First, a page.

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3.2 Nonlinearity

If the matrices $C_1, C_2$ and $C_0=C_1+C_2$ are positive-definite it is possible to compute a linear proposed identification; but is the linear formalism a reasonable approximation of the full nonlinear problem?

This difficulty is not a separate one from the bad conditioning one: if the conditioning number of $C$ is very large, there is a very large eigenvalue $\lambda_6$ and a very small one $\lambda_1$. Then the inverse matrix $\Gamma$ must have a small eigenvalue $1/\lambda_6$ and a large eigenvalue $1/\lambda_1=\sigma_1^2$, and a corresponding eigenspace along which the RMS uncertainty is $\sigma_1$; this is also the length of the longest semi-axis of the confidence ellipsoid defined by the inequality

\begin{displaymath}(X-X^*)\cdot C\; (X-X^*)\leq 1\ .\end{displaymath}

When the longest axis of the confidence ellipsoid is very long at the central epoch the linear approximation is not adequate. However, even if it is adequate at the central epoch, the along track uncertainty grows with time, and when the confidence region spans several degrees in mean longitude the linear approximation may fail.

The problem of nonlinearity does not have an easy solution, applicable to the orbit identification problem; ``brute force'' (that is computationally intensive) solutions can be applied to analyze a couple of orbits for an already suspected identification, but cannot be used to propose identifications, that is to select among hundred of millions couples of orbits.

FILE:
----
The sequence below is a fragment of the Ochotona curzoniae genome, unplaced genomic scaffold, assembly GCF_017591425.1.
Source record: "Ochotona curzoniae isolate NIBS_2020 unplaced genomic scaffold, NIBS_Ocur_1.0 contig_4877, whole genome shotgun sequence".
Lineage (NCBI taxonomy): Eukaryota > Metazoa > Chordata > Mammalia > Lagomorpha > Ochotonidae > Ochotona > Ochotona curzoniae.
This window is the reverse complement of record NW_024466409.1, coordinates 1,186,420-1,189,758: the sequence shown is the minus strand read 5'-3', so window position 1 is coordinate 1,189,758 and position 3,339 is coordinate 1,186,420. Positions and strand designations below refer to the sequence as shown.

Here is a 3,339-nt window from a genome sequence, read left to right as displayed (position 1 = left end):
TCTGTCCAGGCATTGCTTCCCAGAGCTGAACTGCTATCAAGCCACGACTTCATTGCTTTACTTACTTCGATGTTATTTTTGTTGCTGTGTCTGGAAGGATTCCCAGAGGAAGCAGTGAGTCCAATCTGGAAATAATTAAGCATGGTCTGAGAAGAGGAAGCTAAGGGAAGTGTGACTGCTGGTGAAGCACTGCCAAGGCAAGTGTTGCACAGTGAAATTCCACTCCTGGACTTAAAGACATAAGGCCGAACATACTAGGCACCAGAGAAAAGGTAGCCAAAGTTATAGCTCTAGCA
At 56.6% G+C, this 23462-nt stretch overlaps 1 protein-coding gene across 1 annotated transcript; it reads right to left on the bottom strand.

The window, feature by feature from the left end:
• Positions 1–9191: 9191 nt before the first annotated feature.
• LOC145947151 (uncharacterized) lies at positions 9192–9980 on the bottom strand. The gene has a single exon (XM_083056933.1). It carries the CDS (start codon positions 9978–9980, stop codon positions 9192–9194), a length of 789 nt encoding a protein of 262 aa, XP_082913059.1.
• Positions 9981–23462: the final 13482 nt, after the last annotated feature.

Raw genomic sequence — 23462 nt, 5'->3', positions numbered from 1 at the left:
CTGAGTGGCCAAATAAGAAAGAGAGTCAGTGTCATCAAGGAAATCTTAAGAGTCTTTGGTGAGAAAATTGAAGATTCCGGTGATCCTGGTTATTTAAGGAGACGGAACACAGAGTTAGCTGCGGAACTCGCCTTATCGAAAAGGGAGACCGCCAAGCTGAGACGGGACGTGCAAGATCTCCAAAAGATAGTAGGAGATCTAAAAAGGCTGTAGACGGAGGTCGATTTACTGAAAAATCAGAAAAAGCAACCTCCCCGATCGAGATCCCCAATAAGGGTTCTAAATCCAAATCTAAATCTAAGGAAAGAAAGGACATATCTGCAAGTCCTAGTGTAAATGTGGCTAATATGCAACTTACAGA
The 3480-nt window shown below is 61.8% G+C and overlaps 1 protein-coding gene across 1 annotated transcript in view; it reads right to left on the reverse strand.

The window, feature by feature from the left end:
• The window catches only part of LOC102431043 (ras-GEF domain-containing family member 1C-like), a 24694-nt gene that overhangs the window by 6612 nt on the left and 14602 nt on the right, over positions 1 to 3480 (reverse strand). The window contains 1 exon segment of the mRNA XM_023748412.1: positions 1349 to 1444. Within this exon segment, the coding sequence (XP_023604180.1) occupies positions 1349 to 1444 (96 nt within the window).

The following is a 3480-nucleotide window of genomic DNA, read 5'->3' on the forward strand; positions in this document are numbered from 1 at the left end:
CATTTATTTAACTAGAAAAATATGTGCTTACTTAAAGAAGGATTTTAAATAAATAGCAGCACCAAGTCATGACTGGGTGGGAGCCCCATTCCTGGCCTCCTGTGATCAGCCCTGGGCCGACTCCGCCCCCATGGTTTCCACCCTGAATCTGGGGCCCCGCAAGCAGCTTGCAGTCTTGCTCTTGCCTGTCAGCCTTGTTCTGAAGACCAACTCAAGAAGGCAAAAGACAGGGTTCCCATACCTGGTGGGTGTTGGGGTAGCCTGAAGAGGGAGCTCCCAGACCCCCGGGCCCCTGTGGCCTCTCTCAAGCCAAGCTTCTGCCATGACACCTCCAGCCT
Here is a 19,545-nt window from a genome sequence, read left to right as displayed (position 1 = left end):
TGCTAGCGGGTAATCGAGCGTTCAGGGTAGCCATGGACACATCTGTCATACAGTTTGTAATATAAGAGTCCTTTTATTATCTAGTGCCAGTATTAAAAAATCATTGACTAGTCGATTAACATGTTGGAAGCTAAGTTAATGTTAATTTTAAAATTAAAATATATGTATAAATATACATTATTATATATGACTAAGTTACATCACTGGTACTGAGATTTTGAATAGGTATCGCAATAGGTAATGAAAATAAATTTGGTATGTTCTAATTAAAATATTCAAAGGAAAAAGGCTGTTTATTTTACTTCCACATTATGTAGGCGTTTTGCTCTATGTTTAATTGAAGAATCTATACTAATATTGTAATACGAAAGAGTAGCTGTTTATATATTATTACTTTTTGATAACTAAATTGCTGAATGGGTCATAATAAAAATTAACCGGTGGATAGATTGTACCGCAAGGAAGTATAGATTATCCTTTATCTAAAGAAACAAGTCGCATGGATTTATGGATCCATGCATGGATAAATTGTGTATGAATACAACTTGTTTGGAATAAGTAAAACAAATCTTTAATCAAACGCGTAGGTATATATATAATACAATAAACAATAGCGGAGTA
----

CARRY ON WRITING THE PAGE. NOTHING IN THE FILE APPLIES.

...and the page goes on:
One possibility is to use a reduced $5\times 5$ covariance matrix, as in our tests in Section 4. Another solution is to discard the couples of orbits $X_1$ and $X_2$ such that the difference $\Delta=X_2-X_1$ is too large, by using a simple metric $\vert\vert\Delta\vert\vert$, even when the linear identification algorithm would indicate the couple as a possible identification. This solution is quite unsatisfactory, because one of the goals of the algorithm we are proposing is to allow identification of couples even with large $\vert\vert\Delta\vert\vert$; the cases with small $\vert\vert\Delta\vert\vert$ could be found, and indeed are at present found, with much simpler algorithms, such as the one used in [Sansaturio et al. 1996].

An additional problem of nonlinearity is introduced if a singular set of elements is used. For example, if the least squares fit is performed with the state vector $X$ expressed in the usual keplerian elements $(a,e,I,\Omega, \omega, M)$, the linear approximation breaks down at the $e=0$ and/or $I=0$ singularities of the keplerian elements. If the confidence region contains $e=0$ and/or $I=0$, then the linear approximation necessarily fails within the confidence region, even when the latter is small. This problem is easily solved by using nonsingular elements such as the equinoctial ones, for which the covariance propagation is more regular; see Paper I, Section 4.1.

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Maria Eugenia Sansaturio